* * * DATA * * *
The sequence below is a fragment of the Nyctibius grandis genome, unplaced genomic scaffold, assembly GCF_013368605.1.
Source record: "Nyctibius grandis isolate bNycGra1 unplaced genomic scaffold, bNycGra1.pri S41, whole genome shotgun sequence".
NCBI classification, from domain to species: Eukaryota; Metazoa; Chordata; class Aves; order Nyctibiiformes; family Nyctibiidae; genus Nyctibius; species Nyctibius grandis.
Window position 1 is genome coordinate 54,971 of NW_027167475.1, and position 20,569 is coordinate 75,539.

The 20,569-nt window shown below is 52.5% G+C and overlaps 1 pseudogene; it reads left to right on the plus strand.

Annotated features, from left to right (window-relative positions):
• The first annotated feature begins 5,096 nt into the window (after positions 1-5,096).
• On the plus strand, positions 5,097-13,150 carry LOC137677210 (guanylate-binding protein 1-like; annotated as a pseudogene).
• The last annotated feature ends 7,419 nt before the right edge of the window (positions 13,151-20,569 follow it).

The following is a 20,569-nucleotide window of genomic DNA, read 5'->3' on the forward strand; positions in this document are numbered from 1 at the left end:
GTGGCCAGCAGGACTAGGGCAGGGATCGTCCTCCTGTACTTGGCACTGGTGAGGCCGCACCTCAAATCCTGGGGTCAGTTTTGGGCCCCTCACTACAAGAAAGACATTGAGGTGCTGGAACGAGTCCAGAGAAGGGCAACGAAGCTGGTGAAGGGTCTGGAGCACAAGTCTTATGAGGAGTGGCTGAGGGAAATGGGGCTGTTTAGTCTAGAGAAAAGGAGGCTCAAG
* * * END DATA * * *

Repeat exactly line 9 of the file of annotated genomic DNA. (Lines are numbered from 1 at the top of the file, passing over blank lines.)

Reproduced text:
• The last annotated feature ends 7,419 nt before the right edge of the window (positions 13,151-20,569 follow it).